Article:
Posted on 19 August 2012.
Five UK secondary-school students won an opportunity to study at Hong Kong university summer schools this year, to experience the city’s world-class university life and its unique lifestyle and culture.
Three of the five winners of the “Hong Kong: A Dream Destination for University Study” competition, organised by the Hong Kong Economic & Trade Office in London earlier this year, told news.gov.hk what they discovered during their learning adventure on their first-ever visit to Asia’s world city.
Ian Headley graduated from Brighton College with splendid academic results in English, French, Latin, Spanish and Ancient Greek, but he is also a self-proclaimed sinophile who relishes Chinese food, particularly dim sum.
His prize was a chance to study Chinese painting and calligraphy at Hong Kong Polytechnic University for about three weeks.
Ian was excited to learn how to write his Chinese name, and appreciated the teaching mode that encouraged active participation rather than just note-taking.
“Compared to England, the teaching method in Hong Kong is much more practical. We have to do a lot of presenting which will obviously help later on in life. The teaching is faster and is more in-depth. There is a bigger expectation for students to do independent work which is different from the seminar-learning basis in the UK. The education gives you a better start for the future in terms of presenting ability, in terms of confidence in front of people,” Ian said.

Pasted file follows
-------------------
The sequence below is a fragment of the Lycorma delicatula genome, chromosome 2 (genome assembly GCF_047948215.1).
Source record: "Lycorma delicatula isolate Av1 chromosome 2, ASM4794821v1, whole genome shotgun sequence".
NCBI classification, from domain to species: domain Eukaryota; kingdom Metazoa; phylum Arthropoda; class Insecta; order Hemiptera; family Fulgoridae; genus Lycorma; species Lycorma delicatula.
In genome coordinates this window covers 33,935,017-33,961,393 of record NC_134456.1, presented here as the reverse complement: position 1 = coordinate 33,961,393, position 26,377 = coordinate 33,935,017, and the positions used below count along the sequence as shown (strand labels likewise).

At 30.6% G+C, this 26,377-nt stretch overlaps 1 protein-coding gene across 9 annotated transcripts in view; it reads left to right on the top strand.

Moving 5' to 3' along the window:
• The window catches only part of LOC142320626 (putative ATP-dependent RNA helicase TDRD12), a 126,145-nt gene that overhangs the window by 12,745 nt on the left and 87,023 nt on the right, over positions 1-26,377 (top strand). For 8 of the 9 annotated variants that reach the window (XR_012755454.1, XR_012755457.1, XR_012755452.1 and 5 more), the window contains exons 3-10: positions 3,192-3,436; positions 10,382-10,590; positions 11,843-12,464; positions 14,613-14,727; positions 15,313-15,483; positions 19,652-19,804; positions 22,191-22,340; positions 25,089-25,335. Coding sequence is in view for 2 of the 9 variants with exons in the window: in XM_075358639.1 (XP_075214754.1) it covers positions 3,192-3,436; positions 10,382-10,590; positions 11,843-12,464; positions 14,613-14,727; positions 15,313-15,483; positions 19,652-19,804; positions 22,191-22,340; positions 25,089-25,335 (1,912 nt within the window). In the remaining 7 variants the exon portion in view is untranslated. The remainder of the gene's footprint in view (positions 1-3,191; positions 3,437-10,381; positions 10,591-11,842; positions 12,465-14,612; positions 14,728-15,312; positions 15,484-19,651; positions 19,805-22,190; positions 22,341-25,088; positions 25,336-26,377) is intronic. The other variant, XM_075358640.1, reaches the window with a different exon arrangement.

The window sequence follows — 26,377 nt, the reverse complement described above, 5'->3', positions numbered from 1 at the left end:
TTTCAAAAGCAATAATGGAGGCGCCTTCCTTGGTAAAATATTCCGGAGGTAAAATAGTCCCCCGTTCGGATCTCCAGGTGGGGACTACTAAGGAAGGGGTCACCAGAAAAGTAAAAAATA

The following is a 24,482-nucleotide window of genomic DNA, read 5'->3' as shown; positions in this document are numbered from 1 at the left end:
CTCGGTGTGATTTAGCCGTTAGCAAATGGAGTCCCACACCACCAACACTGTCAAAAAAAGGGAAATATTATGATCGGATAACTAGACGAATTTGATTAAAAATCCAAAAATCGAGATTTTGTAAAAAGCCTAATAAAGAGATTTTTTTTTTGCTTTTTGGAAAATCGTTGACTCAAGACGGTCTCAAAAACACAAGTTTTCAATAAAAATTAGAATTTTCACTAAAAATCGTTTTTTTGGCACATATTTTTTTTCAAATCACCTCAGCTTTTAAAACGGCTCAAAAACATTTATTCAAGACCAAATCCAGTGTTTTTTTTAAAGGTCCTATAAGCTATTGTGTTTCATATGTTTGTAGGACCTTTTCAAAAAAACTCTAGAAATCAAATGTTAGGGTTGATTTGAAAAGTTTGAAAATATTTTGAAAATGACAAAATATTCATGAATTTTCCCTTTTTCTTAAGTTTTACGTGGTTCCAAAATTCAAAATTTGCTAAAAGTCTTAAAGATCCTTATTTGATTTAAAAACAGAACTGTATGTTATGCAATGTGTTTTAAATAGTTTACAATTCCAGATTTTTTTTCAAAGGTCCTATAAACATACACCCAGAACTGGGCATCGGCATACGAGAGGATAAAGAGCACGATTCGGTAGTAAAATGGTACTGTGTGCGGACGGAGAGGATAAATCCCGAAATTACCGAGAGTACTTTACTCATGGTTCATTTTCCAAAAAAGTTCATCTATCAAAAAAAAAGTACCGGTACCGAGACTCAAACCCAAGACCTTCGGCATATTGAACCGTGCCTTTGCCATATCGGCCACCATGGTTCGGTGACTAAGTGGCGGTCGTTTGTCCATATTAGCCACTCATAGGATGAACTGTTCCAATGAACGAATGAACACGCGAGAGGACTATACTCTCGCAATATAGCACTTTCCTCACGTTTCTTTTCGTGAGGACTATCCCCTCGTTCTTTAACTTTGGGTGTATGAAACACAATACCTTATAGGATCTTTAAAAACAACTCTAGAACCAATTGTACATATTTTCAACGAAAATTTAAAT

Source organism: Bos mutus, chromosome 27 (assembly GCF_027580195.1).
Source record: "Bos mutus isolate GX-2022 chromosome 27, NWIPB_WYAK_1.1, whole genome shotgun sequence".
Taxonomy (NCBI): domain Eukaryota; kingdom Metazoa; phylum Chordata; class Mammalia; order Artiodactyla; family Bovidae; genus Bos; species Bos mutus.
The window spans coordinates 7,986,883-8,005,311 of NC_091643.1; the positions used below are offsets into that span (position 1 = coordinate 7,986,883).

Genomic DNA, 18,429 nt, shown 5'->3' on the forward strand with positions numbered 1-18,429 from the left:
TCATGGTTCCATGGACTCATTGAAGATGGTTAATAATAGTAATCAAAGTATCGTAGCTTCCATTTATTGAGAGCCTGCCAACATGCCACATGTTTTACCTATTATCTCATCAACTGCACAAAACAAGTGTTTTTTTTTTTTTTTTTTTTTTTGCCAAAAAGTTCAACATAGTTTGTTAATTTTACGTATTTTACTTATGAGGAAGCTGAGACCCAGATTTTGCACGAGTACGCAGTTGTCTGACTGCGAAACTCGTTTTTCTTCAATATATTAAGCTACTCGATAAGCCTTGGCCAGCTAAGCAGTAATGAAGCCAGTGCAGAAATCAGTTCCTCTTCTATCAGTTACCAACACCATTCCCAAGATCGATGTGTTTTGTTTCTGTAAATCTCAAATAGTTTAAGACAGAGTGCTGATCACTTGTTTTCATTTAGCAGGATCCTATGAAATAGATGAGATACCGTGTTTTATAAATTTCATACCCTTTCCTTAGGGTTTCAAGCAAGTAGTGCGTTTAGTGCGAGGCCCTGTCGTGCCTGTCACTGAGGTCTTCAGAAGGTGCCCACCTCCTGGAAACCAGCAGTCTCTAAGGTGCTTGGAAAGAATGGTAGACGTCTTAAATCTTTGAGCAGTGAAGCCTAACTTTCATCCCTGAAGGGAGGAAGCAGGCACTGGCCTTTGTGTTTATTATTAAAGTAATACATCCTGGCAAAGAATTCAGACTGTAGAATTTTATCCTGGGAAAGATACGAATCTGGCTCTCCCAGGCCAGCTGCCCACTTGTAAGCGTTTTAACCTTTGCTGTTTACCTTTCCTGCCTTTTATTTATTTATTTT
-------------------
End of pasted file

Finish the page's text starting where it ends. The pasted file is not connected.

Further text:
Ian took in the sights in Hong Kong, also, visiting the Big Buddha in Nong Ping and Tai O village on Lantau Island. He sampled tasty Chinese cuisine at every chance and gained weight on this memorable trip.
Value for money
Christopher Simpson, a Glasgow Academy student, was awarded the chance to study physics at the Hong Kong University of Science & Technology for two weeks. Living in a hostel with a sea view, sports facilities, free Internet and Wi-Fi access campus-wide, and a massive library, he found the facilities to be on par with those of UK universities, if not better.
His physics course was quite intensive, he said, adding he learned a lot within a short period. Noting there are several excellent universities in Hong Kong providing a wide variety of programmes, he reeled off several reasons why Hong Kong is an ideal place to study.
“Most people can speak English, so you can easily communicate. The degree needs to be value-for-money, and it is not expensive to study in Hong Kong. It also has easy transport. If you are in the campus, it is only three quarters’ of an hour maximum to enter the city. Also, Hong Kong is incredibly safe. Everything students are looking for is here in Hong Kong.”
Summaya Mughal, a Nottingham Girls’ High School student, was awarded a summer economics course at the Chinese University of Hong Kong. Her home town of Nottingham has a population of 700,000 – one-tenth of Hong Kong’s. So she took every opportunity to explore this cosmopolitan city after school.
“Here you have French, Ukrainian, Canadian, American, Hong Kong Chinese, and Mainland Chinese, as well. I haven’t seen as many different cultures in one place,” she said.
Summaya believes studying in Hong Kong would boost her career path, especially since universities here offer internships and doctorates for graduates to pursue.
“Being here, studying here, you will be able to get into the culture,” she said. “You would be exposed to a booming economy next door in the Mainland, and a strong economy here. It is a very good educational hub.”
With all the advantages Hong Kong has to offer, its universities are attracting rising numbers foreign students, the Education Bureau says. The bureau will continue to co-operate with local universities to provide better services to non-local students.
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